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Wed Jan 11, 2012, 11:48 AM

Ron Paul's Strange Bedfellows - "What is it with progressive mancrushes on right-wing Republicans?"

http://www.thenation.com/article/165440/ron-pauls-strange-bedfellows

Ron Paul's Strange Bedfellows

Katha Pollitt January 4, 2012 This article appeared in the January 23, 2012 edition of The Nation.

What is it with progressive mancrushes on right-wing Republicans? For years, until he actually got nominated, John McCain was the recipient of lefty smooches equaled only by those bestowed upon Barack Obama before he had to start governing. You might disagree with what McCain stood for, went the argument, but he had integrity, and charisma, and some shiny mavericky positions—on campaign finance reform and gun control and… well, those two anyway.

Now Ron Paul is getting the love. At Truthdig, Robert Scheer calls him “a profound and principled contributor to a much-needed national debate on the limits of federal power.” In The Nation, John Nichols praises his “pure conservatism,” “values” and “principle.” Salon’s Glenn Greenwald is so outraged that progressives haven’t abandoned the warmongering, drone-sending, indefinite-detention-supporting Obama for Paul that he accuses them of supporting the murder of Muslim children. There’s a Paul fan base in the Occupy movement and at Counterpunch, where Alexander Cockburn is a longtime admirer. Paul is a regular guest of Jon Stewart, who has yet to ask him a tough question. And yes, these are all white men; if there are leftish white women and people of color who admire Paul, they’re keeping pretty quiet.

Ron Paul has an advantage over most of his fellow Republicans in having an actual worldview, instead of merely a set of interests—he opposes almost every power the federal government has and almost everything it does. Given Washington’s enormous reach, it stands to reason that progressives would find targets to like in Paul’s wholesale assault. I, too, would love to see the end of the “war on drugs” and our other wars. I, too, am shocked by the curtailment of civil liberties in pursuit of the “war on terror,” most recently the provision in the NDAA permitting the indefinite detention, without charge, of US citizens suspected of involvement in terrorism. But these are a handful of cherries on a blighted tree. In a Ron Paul America, there would be no environmental protection, no Social Security, no Medicaid or Medicare, no help for the poor, no public education, no civil rights laws, no anti-discrimination law, no Americans With Disabilities Act, no laws ensuring the safety of food or drugs or consumer products, no workers’ rights. How far does Paul take his war against Washington? He wants to abolish the Federal Aviation Authority and its pesky air traffic controllers. He has one magic answer to every problem—including how to land an airplane safely: let the market handle it.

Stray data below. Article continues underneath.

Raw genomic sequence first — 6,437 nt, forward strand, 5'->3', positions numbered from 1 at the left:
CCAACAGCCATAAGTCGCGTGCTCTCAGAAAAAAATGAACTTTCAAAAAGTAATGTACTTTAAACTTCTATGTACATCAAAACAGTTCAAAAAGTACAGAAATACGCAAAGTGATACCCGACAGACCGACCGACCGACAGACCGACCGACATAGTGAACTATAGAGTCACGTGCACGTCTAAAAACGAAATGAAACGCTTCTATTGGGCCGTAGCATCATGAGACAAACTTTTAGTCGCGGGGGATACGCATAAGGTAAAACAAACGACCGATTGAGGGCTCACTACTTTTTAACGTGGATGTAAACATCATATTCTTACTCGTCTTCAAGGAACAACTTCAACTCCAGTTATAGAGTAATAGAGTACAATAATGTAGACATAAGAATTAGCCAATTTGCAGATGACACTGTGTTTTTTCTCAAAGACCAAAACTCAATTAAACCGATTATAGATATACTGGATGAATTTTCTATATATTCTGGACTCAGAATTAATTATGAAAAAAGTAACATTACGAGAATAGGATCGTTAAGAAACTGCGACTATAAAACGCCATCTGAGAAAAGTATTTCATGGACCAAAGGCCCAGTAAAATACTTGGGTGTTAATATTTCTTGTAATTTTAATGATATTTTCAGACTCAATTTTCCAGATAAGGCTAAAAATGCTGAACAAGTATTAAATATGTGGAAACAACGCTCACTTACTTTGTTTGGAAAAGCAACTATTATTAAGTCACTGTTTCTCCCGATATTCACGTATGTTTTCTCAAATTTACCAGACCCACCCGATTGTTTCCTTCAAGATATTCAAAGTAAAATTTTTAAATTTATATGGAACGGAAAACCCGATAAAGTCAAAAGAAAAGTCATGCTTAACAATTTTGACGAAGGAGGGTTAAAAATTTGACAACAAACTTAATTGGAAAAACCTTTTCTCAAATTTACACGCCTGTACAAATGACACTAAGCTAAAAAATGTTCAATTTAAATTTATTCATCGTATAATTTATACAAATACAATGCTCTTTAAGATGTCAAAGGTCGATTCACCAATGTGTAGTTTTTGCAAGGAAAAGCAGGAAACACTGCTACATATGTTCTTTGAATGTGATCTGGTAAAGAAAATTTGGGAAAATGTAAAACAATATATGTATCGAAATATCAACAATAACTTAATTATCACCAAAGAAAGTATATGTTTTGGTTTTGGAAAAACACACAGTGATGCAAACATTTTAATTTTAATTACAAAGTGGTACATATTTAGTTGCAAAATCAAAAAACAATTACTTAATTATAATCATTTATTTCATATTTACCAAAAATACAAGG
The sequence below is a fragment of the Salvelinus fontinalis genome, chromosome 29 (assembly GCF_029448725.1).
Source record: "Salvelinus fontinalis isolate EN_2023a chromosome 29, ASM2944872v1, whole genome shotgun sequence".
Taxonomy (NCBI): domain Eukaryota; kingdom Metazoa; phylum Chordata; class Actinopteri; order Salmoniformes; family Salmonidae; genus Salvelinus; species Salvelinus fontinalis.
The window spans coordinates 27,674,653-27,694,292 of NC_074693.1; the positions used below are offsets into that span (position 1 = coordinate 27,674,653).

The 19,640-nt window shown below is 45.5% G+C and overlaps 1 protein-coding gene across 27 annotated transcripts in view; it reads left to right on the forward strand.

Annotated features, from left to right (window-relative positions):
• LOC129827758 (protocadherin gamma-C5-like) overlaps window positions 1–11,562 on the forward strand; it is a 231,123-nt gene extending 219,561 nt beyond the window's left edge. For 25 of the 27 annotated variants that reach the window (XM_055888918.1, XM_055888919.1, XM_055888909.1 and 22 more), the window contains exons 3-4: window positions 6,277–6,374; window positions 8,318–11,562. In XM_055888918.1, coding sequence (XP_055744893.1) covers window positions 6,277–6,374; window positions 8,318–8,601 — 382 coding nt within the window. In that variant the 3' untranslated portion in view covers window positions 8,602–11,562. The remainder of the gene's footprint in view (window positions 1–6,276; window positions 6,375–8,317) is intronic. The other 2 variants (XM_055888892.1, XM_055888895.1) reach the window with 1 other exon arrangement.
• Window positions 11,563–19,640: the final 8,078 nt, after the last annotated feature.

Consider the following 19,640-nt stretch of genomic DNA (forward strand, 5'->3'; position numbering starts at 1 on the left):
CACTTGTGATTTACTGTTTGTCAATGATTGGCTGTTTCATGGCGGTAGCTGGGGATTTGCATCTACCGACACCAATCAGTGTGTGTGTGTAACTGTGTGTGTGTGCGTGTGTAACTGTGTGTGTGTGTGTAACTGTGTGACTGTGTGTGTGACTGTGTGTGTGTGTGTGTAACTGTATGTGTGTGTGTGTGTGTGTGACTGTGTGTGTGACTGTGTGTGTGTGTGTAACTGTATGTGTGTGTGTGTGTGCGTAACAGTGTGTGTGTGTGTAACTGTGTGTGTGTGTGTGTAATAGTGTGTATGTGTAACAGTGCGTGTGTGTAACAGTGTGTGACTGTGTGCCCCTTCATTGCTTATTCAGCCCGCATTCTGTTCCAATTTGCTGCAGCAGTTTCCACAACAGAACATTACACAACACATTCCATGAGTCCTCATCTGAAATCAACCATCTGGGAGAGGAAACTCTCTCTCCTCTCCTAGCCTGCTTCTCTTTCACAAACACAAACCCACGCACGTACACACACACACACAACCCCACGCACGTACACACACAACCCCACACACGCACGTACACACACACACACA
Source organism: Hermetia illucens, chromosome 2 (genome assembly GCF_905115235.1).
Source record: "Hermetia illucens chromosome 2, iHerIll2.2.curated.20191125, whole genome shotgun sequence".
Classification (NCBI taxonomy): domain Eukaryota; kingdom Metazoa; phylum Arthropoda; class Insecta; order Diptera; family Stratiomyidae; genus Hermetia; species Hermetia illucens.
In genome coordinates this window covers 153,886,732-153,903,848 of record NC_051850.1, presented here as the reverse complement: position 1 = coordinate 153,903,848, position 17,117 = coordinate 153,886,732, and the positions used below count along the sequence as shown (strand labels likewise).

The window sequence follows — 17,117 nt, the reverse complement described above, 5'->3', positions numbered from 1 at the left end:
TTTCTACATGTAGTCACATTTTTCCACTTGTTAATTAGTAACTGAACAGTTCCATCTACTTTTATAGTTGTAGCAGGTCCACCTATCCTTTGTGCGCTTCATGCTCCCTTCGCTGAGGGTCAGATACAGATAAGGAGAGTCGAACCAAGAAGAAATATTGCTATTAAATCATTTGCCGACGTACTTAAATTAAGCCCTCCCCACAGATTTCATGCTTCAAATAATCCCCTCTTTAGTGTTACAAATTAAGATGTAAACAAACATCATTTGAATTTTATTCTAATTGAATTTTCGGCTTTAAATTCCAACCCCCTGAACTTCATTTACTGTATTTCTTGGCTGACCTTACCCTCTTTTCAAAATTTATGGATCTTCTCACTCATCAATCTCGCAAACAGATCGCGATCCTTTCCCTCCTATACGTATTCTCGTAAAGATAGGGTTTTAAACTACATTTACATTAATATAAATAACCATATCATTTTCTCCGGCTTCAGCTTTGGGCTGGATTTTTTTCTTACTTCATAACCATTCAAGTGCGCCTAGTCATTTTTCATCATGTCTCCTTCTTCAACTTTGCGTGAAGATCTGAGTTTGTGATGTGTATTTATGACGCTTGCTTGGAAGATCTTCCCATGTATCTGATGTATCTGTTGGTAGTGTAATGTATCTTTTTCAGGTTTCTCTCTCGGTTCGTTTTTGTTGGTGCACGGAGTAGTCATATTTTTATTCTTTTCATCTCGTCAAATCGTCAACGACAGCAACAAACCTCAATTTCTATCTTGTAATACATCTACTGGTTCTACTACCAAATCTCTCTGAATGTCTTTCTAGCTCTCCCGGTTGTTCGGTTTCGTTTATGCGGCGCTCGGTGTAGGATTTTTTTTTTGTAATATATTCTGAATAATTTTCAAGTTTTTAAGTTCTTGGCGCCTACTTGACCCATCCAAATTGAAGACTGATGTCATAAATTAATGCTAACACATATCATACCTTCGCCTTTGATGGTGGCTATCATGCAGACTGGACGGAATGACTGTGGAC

It’s a little strange to see people who inveigh against Obama’s healthcare compromises wave away, as a detail, Paul’s opposition to any government involvement in healthcare. In Ron Paul’s America, if you weren’t prudent enough or wealthy enough to buy private insurance—and the exact policy that covers what’s ailing you now—you find a charity or die. And if civil liberties are so important, how can Paul’s progressive fans overlook his opposition to abortion and his signing of the personhood pledge, which could ban many birth control methods? Last time I checked, women were half the population (the less important half, apparently). Technically, Paul would overturn Roe and let states make their own laws regulating women’s bodies, up to and including prosecuting abortion as murder. Add in his opposition to basic civil rights law—he maintains his opposition to the 1964 Civil Rights Act and opposes restrictions on the “freedom” of business owners to refuse service to blacks—and his hostility to the federal government starts looking more and more like old-fashioned Southern-style states’ rights. No wonder they love him over at Stormfront, a white-supremacist website with neo-Nazi tendencies. In a multiple-choice poll of possible effects of a Paul presidency, the most popular answer by far was “Paul will implement reforms that increase liberty which will indirectly benefit White Nationalists.” And let’s not forget his other unsavory fan base, Christian extremists who want to execute gays, adulterers and “insubordinate children.” Paul’s many connections with the Reconstructionist movement, going back decades, are laid out on AlterNet by Adele Stan, who sees him as a faux libertarian whose real agenda is not individualism but to prevent the federal government from restraining the darker impulses at work at the state and local levels.

..more..

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Arrow 18 replies Author Time Post
Reply Ron Paul's Strange Bedfellows - "What is it with progressive mancrushes on right-wing Republicans?" (Original post)
G_j Jan 2012 OP
LeftishBrit Jan 2012 #1